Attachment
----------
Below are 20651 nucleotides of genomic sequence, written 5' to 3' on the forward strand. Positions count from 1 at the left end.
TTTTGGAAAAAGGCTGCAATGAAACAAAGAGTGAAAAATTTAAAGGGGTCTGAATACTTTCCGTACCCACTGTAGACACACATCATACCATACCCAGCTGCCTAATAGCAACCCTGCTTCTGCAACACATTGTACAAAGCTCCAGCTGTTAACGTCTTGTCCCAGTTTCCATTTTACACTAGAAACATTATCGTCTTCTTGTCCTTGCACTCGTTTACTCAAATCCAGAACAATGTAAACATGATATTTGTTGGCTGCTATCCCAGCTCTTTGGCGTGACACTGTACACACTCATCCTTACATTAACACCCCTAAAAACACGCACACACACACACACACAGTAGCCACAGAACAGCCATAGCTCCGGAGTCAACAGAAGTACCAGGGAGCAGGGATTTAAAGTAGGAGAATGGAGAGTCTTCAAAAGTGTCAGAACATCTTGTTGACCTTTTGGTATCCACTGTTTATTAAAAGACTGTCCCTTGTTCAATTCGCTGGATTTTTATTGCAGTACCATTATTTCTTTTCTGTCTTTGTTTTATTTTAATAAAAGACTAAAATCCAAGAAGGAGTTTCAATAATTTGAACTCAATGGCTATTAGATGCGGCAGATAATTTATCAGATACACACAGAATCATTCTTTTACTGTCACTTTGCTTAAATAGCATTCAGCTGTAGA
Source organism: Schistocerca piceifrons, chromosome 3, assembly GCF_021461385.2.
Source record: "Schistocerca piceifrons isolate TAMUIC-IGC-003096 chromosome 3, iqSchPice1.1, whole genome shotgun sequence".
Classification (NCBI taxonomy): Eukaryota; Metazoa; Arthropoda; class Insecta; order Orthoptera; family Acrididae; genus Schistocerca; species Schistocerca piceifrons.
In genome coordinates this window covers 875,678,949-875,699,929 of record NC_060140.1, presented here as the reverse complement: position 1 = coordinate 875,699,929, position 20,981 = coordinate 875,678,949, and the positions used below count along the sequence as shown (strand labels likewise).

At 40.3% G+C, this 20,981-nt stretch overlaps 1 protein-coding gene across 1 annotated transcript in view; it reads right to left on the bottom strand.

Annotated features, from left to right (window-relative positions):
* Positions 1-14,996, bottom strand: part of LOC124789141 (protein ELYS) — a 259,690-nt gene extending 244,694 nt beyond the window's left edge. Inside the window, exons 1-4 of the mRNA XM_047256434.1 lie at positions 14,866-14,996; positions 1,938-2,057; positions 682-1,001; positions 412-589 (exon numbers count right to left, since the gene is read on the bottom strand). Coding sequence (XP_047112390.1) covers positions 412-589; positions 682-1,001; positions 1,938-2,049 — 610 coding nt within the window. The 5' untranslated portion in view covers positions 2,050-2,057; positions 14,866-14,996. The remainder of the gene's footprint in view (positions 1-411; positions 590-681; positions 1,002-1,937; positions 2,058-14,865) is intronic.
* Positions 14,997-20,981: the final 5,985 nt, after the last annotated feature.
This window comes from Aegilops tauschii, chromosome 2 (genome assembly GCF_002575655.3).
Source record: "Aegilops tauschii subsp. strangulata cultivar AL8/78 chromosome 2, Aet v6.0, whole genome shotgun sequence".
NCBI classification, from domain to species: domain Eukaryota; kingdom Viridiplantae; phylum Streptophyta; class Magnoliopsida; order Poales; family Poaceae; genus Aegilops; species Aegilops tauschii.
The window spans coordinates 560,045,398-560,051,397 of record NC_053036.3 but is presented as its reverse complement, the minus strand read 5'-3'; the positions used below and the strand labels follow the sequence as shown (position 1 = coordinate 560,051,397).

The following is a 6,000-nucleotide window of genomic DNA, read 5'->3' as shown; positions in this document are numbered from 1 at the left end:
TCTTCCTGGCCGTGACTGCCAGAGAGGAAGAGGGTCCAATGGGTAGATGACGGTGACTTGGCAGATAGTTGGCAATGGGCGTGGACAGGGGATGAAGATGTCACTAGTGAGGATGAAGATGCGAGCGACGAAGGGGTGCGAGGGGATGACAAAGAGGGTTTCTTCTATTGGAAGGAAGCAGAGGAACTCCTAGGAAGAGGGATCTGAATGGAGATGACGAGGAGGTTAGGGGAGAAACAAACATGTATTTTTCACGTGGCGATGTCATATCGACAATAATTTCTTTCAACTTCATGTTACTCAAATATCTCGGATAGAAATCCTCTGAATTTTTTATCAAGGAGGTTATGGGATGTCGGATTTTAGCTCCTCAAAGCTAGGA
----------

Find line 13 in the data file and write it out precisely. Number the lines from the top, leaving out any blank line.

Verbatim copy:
NCBI classification, from domain to species: domain Eukaryota; kingdom Viridiplantae; phylum Streptophyta; class Magnoliopsida; order Poales; family Poaceae; genus Aegilops; species Aegilops tauschii.